The only way to properly view the sun, or an eclipse, is to use a telescope or binoculars with proper modern filtration. More specifically with either a Mylar filter or a white light glass filter. Or you can use a decent quality telescope as a projector. Setup a white board, and let the telescope project the image upon the board.

There are Ha (hydrogen alpha) telescopes built specifically for viewing the sun, they are the cats meow, but terribly expensive. I wish I had one…

There are also solar viewing glasses on the market that allow you to look at the sun safely.

Then there is the option of building a cheap solar viewing box, with a shoe box and some tin foil. Instructions abound on the internet. When I was a young lad, there was a total eclipse where I lived. Our school teacher had us all bring in supplies to build one of these, and I was able to experience my first total eclipse with it. It was an amazing experience I still remember to this day. When the sun goes dark the birds and critters go quiet. There is an eerie calm I will never forget. The box worked like a charm.

Here is a link to one such solar viewer made from a box, although the one I had as a kid, we just cut a viewing hole in the top of the box, and did not stick our head in the box…?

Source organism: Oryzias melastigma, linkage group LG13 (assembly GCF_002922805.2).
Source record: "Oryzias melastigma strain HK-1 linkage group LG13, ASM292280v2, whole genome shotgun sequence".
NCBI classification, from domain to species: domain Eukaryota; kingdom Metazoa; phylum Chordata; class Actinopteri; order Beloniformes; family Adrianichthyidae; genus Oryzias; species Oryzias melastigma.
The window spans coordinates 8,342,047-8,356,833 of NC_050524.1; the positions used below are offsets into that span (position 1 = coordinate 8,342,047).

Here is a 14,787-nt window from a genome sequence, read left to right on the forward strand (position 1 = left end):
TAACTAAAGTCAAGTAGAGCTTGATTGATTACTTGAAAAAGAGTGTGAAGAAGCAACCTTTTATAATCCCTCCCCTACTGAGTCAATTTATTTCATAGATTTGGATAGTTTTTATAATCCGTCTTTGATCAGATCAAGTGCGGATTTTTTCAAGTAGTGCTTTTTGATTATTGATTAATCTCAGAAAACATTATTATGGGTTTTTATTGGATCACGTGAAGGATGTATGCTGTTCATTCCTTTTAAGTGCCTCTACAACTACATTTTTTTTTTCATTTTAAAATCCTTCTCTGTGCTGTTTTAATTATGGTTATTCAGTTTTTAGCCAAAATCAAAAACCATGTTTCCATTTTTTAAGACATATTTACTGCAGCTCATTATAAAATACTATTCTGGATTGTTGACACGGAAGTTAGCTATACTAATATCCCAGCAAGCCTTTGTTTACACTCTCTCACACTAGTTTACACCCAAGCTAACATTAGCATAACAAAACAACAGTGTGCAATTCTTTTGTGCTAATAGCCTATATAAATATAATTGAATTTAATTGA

Another one here, remember the longer the box, the bigger the sun appears through the viewing hole.

I will be setting up with two telescopes. One a 90mm achromat* refractor by way of the projection view upon a whiteboard, the other a nice quality 80mm apochromatic** refractor telescope using a full aperture white light filter. I hope to get many pictures. I used this same setup a while back for the Venus transit with pretty decent results. (I should dig up those old pics and post a few)

Most of N. America will experience this event. While not as spectacular as a total eclipse, a partial is still pretty cool, so get properly rigged up and go out there to see it! I am sure it will be live streamed as well, the internet is good for stuff like that, but there is nothing quite like actuall experiencing events like this.

Oh…in 2017 there will be a total eclipse of the sun. The maximum duration of this eclipse will be an hours drive from here. Guess where I will be?  🙂  The eclipse will be viewable from where I live, but I can gain precious seconds by taking a short drive. I can’t wait.

* Achromat refers to a refracting telescopes converging of color. An achromat focuses most, but not all, of the colors in the spectrum to the same focal point. Plainly speaking you will get a violet fringe on bright objects.

** Apochromat is a refractor lens designed to more adequetly focus the spectrum, reducing or eliminating this violet/purple fringing. The apo requires much more work to get done properly, resulting in a higher cost/ better peformance ratio.